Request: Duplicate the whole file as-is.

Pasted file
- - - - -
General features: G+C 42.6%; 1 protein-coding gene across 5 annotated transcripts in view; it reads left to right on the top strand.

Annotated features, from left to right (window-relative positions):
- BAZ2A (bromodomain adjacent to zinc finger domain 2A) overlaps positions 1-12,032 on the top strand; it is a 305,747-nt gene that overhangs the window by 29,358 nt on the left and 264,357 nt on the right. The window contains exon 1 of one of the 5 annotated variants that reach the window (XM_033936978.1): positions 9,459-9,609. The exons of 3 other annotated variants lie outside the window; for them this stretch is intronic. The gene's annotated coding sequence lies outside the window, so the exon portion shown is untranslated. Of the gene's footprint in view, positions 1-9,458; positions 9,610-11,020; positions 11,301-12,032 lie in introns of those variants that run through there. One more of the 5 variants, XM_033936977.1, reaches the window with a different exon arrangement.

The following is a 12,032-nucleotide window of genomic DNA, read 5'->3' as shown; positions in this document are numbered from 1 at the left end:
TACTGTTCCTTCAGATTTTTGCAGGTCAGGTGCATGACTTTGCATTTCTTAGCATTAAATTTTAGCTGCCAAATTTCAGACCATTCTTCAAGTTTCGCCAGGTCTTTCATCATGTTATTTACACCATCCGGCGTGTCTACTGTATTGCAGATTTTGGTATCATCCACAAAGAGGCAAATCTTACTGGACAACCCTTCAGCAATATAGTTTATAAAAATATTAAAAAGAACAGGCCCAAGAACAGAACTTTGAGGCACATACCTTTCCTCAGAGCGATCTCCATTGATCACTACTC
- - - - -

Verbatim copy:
General features: G+C 42.6%; 1 protein-coding gene across 5 annotated transcripts in view; it reads left to right on the top strand.

Annotated features, from left to right (window-relative positions):
- BAZ2A (bromodomain adjacent to zinc finger domain 2A) overlaps positions 1-12,032 on the top strand; it is a 305,747-nt gene that overhangs the window by 29,358 nt on the left and 264,357 nt on the right. The window contains exon 1 of one of the 5 annotated variants that reach the window (XM_033936978.1): positions 9,459-9,609. The exons of 3 other annotated variants lie outside the window; for them this stretch is intronic. The gene's annotated coding sequence lies outside the window, so the exon portion shown is untranslated. Of the gene's footprint in view, positions 1-9,458; positions 9,610-11,020; positions 11,301-12,032 lie in introns of those variants that run through there. One more of the 5 variants, XM_033936977.1, reaches the window with a different exon arrangement.

The following is a 12,032-nucleotide window of genomic DNA, read 5'->3' as shown; positions in this document are numbered from 1 at the left end:
TACTGTTCCTTCAGATTTTTGCAGGTCAGGTGCATGACTTTGCATTTCTTAGCATTAAATTTTAGCTGCCAAATTTCAGACCATTCTTCAAGTTTCGCCAGGTCTTTCATCATGTTATTTACACCATCCGGCGTGTCTACTGTATTGCAGATTTTGGTATCATCCACAAAGAGGCAAATCTTACTGGACAACCCTTCAGCAATATAGTTTATAAAAATATTAAAAAGAACAGGCCCAAGAACAGAACTTTGAGGCACATACCTTTCCTCAGAGCGATCTCCATTGATCACTACTC